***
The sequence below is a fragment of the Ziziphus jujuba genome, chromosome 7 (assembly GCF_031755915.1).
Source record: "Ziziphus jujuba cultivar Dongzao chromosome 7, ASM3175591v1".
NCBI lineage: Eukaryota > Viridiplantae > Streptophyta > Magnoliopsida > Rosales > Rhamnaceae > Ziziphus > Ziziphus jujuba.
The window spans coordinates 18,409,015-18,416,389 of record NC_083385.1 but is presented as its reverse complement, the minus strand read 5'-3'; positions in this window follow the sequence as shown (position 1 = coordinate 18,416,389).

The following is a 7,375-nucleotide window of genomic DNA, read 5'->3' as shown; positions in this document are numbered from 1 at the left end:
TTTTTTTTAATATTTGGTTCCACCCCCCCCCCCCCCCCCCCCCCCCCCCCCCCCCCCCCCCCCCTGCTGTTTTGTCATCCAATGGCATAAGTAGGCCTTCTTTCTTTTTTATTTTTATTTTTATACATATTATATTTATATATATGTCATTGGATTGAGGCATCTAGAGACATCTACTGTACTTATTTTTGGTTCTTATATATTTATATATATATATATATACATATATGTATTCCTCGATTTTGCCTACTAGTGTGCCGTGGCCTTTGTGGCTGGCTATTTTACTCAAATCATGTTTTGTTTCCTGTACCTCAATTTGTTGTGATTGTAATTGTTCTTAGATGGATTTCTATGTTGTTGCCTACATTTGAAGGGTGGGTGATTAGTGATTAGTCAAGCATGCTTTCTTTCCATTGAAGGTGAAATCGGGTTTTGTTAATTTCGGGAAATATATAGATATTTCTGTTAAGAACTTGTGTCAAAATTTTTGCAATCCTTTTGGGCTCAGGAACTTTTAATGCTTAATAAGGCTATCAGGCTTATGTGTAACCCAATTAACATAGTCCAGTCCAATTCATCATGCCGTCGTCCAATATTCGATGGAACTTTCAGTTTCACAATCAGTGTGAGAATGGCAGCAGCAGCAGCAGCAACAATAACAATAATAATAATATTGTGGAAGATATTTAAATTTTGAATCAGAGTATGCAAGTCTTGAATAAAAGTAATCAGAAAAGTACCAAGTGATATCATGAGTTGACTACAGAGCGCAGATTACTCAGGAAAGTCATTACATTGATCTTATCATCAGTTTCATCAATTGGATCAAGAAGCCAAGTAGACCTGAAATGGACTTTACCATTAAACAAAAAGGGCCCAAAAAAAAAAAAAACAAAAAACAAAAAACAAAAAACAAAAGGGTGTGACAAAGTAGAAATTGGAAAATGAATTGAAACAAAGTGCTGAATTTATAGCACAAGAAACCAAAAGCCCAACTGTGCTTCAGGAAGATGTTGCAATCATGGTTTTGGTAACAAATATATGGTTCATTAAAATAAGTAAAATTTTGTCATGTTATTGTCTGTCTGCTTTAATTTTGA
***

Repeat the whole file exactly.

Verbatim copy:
The sequence below is a fragment of the Ziziphus jujuba genome, chromosome 7 (assembly GCF_031755915.1).
Source record: "Ziziphus jujuba cultivar Dongzao chromosome 7, ASM3175591v1".
NCBI lineage: Eukaryota > Viridiplantae > Streptophyta > Magnoliopsida > Rosales > Rhamnaceae > Ziziphus > Ziziphus jujuba.
The window spans coordinates 18,409,015-18,416,389 of record NC_083385.1 but is presented as its reverse complement, the minus strand read 5'-3'; positions in this window follow the sequence as shown (position 1 = coordinate 18,416,389).

The following is a 7,375-nucleotide window of genomic DNA, read 5'->3' as shown; positions in this document are numbered from 1 at the left end:
TTTTTTTTAATATTTGGTTCCACCCCCCCCCCCCCCCCCCCCCCCCCCCCCCCCCCCCCCCCCCTGCTGTTTTGTCATCCAATGGCATAAGTAGGCCTTCTTTCTTTTTTATTTTTATTTTTATACATATTATATTTATATATATGTCATTGGATTGAGGCATCTAGAGACATCTACTGTACTTATTTTTGGTTCTTATATATTTATATATATATATATATACATATATGTATTCCTCGATTTTGCCTACTAGTGTGCCGTGGCCTTTGTGGCTGGCTATTTTACTCAAATCATGTTTTGTTTCCTGTACCTCAATTTGTTGTGATTGTAATTGTTCTTAGATGGATTTCTATGTTGTTGCCTACATTTGAAGGGTGGGTGATTAGTGATTAGTCAAGCATGCTTTCTTTCCATTGAAGGTGAAATCGGGTTTTGTTAATTTCGGGAAATATATAGATATTTCTGTTAAGAACTTGTGTCAAAATTTTTGCAATCCTTTTGGGCTCAGGAACTTTTAATGCTTAATAAGGCTATCAGGCTTATGTGTAACCCAATTAACATAGTCCAGTCCAATTCATCATGCCGTCGTCCAATATTCGATGGAACTTTCAGTTTCACAATCAGTGTGAGAATGGCAGCAGCAGCAGCAGCAACAATAACAATAATAATAATATTGTGGAAGATATTTAAATTTTGAATCAGAGTATGCAAGTCTTGAATAAAAGTAATCAGAAAAGTACCAAGTGATATCATGAGTTGACTACAGAGCGCAGATTACTCAGGAAAGTCATTACATTGATCTTATCATCAGTTTCATCAATTGGATCAAGAAGCCAAGTAGACCTGAAATGGACTTTACCATTAAACAAAAAGGGCCCAAAAAAAAAAAAAACAAAAAACAAAAAACAAAAAACAAAAGGGTGTGACAAAGTAGAAATTGGAAAATGAATTGAAACAAAGTGCTGAATTTATAGCACAAGAAACCAAAAGCCCAACTGTGCTTCAGGAAGATGTTGCAATCATGGTTTTGGTAACAAATATATGGTTCATTAAAATAAGTAAAATTTTGTCATGTTATTGTCTGTCTGCTTTAATTTTGA